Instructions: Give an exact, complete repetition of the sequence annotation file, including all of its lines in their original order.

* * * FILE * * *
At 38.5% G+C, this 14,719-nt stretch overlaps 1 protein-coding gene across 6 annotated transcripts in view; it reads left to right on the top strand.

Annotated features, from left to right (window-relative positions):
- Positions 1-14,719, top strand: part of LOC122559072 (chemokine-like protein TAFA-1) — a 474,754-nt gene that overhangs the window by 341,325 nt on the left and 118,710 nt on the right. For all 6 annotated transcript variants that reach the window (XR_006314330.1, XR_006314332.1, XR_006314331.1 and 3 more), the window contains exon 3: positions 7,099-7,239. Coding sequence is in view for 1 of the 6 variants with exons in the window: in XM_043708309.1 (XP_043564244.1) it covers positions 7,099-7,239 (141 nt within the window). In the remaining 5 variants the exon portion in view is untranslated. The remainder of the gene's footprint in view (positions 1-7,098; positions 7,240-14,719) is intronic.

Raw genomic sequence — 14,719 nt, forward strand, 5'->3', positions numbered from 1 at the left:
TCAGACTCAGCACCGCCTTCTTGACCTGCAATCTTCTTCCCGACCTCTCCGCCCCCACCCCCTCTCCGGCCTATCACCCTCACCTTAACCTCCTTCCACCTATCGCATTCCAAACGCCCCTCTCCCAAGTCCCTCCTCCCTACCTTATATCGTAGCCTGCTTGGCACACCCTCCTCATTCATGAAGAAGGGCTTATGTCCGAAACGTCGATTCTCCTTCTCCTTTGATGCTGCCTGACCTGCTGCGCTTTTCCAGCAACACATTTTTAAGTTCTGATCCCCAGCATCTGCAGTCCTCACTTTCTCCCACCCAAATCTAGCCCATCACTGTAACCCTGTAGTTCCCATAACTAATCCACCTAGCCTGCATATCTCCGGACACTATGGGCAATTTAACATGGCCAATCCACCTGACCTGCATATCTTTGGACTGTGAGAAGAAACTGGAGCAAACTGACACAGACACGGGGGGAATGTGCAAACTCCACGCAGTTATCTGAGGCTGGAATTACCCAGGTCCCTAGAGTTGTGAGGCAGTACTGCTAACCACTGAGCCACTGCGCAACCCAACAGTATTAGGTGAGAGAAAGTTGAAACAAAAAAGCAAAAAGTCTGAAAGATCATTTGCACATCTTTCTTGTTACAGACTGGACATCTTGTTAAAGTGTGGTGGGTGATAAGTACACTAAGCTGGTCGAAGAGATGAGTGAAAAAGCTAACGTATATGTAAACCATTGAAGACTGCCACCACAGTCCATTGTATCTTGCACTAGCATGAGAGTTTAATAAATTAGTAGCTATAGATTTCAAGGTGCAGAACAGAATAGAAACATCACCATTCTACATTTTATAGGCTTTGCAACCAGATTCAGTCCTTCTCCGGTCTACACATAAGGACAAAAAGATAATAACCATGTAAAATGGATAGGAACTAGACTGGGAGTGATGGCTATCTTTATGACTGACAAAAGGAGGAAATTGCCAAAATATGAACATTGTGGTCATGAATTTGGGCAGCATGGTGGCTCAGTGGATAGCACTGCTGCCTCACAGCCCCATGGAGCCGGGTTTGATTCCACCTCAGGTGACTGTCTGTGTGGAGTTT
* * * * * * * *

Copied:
At 38.5% G+C, this 14,719-nt stretch overlaps 1 protein-coding gene across 6 annotated transcripts in view; it reads left to right on the top strand.

Annotated features, from left to right (window-relative positions):
- Positions 1-14,719, top strand: part of LOC122559072 (chemokine-like protein TAFA-1) — a 474,754-nt gene that overhangs the window by 341,325 nt on the left and 118,710 nt on the right. For all 6 annotated transcript variants that reach the window (XR_006314330.1, XR_006314332.1, XR_006314331.1 and 3 more), the window contains exon 3: positions 7,099-7,239. Coding sequence is in view for 1 of the 6 variants with exons in the window: in XM_043708309.1 (XP_043564244.1) it covers positions 7,099-7,239 (141 nt within the window). In the remaining 5 variants the exon portion in view is untranslated. The remainder of the gene's footprint in view (positions 1-7,098; positions 7,240-14,719) is intronic.

Raw genomic sequence — 14,719 nt, forward strand, 5'->3', positions numbered from 1 at the left:
TCAGACTCAGCACCGCCTTCTTGACCTGCAATCTTCTTCCCGACCTCTCCGCCCCCACCCCCTCTCCGGCCTATCACCCTCACCTTAACCTCCTTCCACCTATCGCATTCCAAACGCCCCTCTCCCAAGTCCCTCCTCCCTACCTTATATCGTAGCCTGCTTGGCACACCCTCCTCATTCATGAAGAAGGGCTTATGTCCGAAACGTCGATTCTCCTTCTCCTTTGATGCTGCCTGACCTGCTGCGCTTTTCCAGCAACACATTTTTAAGTTCTGATCCCCAGCATCTGCAGTCCTCACTTTCTCCCACCCAAATCTAGCCCATCACTGTAACCCTGTAGTTCCCATAACTAATCCACCTAGCCTGCATATCTCCGGACACTATGGGCAATTTAACATGGCCAATCCACCTGACCTGCATATCTTTGGACTGTGAGAAGAAACTGGAGCAAACTGACACAGACACGGGGGGAATGTGCAAACTCCACGCAGTTATCTGAGGCTGGAATTACCCAGGTCCCTAGAGTTGTGAGGCAGTACTGCTAACCACTGAGCCACTGCGCAACCCAACAGTATTAGGTGAGAGAAAGTTGAAACAAAAAAGCAAAAAGTCTGAAAGATCATTTGCACATCTTTCTTGTTACAGACTGGACATCTTGTTAAAGTGTGGTGGGTGATAAGTACACTAAGCTGGTCGAAGAGATGAGTGAAAAAGCTAACGTATATGTAAACCATTGAAGACTGCCACCACAGTCCATTGTATCTTGCACTAGCATGAGAGTTTAATAAATTAGTAGCTATAGATTTCAAGGTGCAGAACAGAATAGAAACATCACCATTCTACATTTTATAGGCTTTGCAACCAGATTCAGTCCTTCTCCGGTCTACACATAAGGACAAAAAGATAATAACCATGTAAAATGGATAGGAACTAGACTGGGAGTGATGGCTATCTTTATGACTGACAAAAGGAGGAAATTGCCAAAATATGAACATTGTGGTCATGAATTTGGGCAGCATGGTGGCTCAGTGGATAGCACTGCTGCCTCACAGCCCCATGGAGCCGGGTTTGATTCCACCTCAGGTGACTGTCTGTGTGGAGTTT